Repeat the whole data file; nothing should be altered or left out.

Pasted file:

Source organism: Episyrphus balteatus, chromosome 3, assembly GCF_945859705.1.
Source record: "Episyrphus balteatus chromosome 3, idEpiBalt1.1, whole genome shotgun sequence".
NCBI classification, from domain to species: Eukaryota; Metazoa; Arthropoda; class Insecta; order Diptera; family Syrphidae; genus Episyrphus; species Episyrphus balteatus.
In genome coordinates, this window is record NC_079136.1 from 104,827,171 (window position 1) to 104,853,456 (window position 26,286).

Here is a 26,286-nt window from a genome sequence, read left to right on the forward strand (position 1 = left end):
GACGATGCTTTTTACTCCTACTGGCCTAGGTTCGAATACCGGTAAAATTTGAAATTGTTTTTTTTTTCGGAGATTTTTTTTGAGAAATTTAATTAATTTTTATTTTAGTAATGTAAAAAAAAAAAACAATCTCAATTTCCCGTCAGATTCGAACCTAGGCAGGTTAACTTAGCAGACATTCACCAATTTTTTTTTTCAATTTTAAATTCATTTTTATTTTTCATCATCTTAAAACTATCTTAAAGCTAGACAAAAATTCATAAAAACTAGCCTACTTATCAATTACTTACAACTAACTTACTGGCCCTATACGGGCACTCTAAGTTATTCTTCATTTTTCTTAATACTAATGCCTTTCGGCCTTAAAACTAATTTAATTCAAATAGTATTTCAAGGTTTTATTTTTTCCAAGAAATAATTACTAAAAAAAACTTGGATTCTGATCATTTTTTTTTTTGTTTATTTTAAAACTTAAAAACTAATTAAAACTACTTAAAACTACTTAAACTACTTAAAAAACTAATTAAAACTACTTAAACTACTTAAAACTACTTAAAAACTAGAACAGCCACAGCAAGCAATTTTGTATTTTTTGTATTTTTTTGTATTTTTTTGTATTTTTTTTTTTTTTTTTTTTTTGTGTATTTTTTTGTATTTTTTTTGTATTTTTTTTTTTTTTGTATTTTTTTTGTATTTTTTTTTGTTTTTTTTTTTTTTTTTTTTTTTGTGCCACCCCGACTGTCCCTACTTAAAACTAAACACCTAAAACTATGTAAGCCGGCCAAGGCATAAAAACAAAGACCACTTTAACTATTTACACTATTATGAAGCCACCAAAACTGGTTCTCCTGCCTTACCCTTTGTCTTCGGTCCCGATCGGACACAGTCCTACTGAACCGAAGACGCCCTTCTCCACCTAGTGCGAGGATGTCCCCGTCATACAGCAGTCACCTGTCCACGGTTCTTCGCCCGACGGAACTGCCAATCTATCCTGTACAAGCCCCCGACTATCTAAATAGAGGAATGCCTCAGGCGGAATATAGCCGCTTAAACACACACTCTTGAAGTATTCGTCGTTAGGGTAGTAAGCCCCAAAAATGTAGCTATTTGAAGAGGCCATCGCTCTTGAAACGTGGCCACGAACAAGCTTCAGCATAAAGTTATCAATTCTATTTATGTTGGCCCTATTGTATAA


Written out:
Source organism: Episyrphus balteatus, chromosome 3, assembly GCF_945859705.1.
Source record: "Episyrphus balteatus chromosome 3, idEpiBalt1.1, whole genome shotgun sequence".
NCBI classification, from domain to species: Eukaryota; Metazoa; Arthropoda; class Insecta; order Diptera; family Syrphidae; genus Episyrphus; species Episyrphus balteatus.
In genome coordinates, this window is record NC_079136.1 from 104,827,171 (window position 1) to 104,853,456 (window position 26,286).

Here is a 26,286-nt window from a genome sequence, read left to right on the forward strand (position 1 = left end):
GACGATGCTTTTTACTCCTACTGGCCTAGGTTCGAATACCGGTAAAATTTGAAATTGTTTTTTTTTTCGGAGATTTTTTTTGAGAAATTTAATTAATTTTTATTTTAGTAATGTAAAAAAAAAAAACAATCTCAATTTCCCGTCAGATTCGAACCTAGGCAGGTTAACTTAGCAGACATTCACCAATTTTTTTTTTCAATTTTAAATTCATTTTTATTTTTCATCATCTTAAAACTATCTTAAAGCTAGACAAAAATTCATAAAAACTAGCCTACTTATCAATTACTTACAACTAACTTACTGGCCCTATACGGGCACTCTAAGTTATTCTTCATTTTTCTTAATACTAATGCCTTTCGGCCTTAAAACTAATTTAATTCAAATAGTATTTCAAGGTTTTATTTTTTCCAAGAAATAATTACTAAAAAAAACTTGGATTCTGATCATTTTTTTTTTTGTTTATTTTAAAACTTAAAAACTAATTAAAACTACTTAAAACTACTTAAACTACTTAAAAAACTAATTAAAACTACTTAAACTACTTAAAACTACTTAAAAACTAGAACAGCCACAGCAAGCAATTTTGTATTTTTTGTATTTTTTTGTATTTTTTTGTATTTTTTTTTTTTTTTTTTTTTTGTGTATTTTTTTGTATTTTTTTTGTATTTTTTTTTTTTTTGTATTTTTTTTGTATTTTTTTTTGTTTTTTTTTTTTTTTTTTTTTTTGTGCCACCCCGACTGTCCCTACTTAAAACTAAACACCTAAAACTATGTAAGCCGGCCAAGGCATAAAAACAAAGACCACTTTAACTATTTACACTATTATGAAGCCACCAAAACTGGTTCTCCTGCCTTACCCTTTGTCTTCGGTCCCGATCGGACACAGTCCTACTGAACCGAAGACGCCCTTCTCCACCTAGTGCGAGGATGTCCCCGTCATACAGCAGTCACCTGTCCACGGTTCTTCGCCCGACGGAACTGCCAATCTATCCTGTACAAGCCCCCGACTATCTAAATAGAGGAATGCCTCAGGCGGAATATAGCCGCTTAAACACACACTCTTGAAGTATTCGTCGTTAGGGTAGTAAGCCCCAAAAATGTAGCTATTTGAAGAGGCCATCGCTCTTGAAACGTGGCCACGAACAAGCTTCAGCATAAAGTTATCAATTCTATTTATGTTGGCCCTATTGTATAA